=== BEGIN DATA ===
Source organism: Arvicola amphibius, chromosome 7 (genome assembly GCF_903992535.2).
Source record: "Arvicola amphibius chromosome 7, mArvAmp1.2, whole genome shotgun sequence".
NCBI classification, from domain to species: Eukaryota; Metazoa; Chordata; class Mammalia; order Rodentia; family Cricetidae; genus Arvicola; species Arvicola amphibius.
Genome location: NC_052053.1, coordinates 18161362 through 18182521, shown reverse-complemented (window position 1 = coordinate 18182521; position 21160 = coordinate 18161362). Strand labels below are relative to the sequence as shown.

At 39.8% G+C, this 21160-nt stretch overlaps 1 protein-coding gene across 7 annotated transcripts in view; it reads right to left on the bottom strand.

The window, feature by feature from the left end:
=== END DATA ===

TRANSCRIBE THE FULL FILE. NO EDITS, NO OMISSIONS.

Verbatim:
Source organism: Arvicola amphibius, chromosome 7 (genome assembly GCF_903992535.2).
Source record: "Arvicola amphibius chromosome 7, mArvAmp1.2, whole genome shotgun sequence".
NCBI classification, from domain to species: Eukaryota; Metazoa; Chordata; class Mammalia; order Rodentia; family Cricetidae; genus Arvicola; species Arvicola amphibius.
Genome location: NC_052053.1, coordinates 18161362 through 18182521, shown reverse-complemented (window position 1 = coordinate 18182521; position 21160 = coordinate 18161362). Strand labels below are relative to the sequence as shown.

At 39.8% G+C, this 21160-nt stretch overlaps 1 protein-coding gene across 7 annotated transcripts in view; it reads right to left on the bottom strand.

The window, feature by feature from the left end: